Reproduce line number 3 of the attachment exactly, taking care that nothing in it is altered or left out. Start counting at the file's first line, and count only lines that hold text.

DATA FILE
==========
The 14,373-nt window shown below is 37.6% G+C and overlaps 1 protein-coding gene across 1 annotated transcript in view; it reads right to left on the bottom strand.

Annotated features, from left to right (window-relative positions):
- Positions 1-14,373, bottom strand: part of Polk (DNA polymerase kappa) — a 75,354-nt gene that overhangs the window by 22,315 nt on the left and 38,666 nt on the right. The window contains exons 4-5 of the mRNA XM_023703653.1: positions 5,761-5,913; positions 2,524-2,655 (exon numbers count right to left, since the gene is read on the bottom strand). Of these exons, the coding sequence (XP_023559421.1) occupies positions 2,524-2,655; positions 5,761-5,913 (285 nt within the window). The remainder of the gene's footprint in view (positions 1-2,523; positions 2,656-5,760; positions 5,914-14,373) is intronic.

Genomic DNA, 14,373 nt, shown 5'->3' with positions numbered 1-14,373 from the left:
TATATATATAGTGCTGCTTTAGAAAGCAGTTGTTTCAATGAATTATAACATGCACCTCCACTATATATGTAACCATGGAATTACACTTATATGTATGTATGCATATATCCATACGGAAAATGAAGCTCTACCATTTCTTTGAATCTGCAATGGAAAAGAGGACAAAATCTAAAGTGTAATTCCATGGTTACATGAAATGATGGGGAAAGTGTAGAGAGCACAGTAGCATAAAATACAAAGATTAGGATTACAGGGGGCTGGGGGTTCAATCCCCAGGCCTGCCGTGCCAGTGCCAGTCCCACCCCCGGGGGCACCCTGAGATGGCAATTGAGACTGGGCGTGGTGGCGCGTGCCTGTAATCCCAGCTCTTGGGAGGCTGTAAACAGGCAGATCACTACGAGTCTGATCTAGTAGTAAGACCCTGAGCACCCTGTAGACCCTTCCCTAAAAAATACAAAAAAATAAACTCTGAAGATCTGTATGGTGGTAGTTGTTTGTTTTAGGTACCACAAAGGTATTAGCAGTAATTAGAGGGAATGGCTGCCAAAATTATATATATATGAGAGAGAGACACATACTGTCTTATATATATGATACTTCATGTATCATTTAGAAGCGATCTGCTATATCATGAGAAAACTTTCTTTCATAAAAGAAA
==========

- Positions 1-14,373, bottom strand: part of Polk (DNA polymerase kappa) — a 75,354-nt gene that overhangs the window by 22,315 nt on the left and 38,666 nt on the right. The window contains exons 4-5 of the mRNA XM_023703653.1: positions 5,761-5,913; positions 2,524-2,655 (exon numbers count right to left, since the gene is read on the bottom strand). Of these exons, the coding sequence (XP_023559421.1) occupies positions 2,524-2,655; positions 5,761-5,913 (285 nt within the window). The remainder of the gene's footprint in view (positions 1-2,523; positions 2,656-5,760; positions 5,914-14,373) is intronic.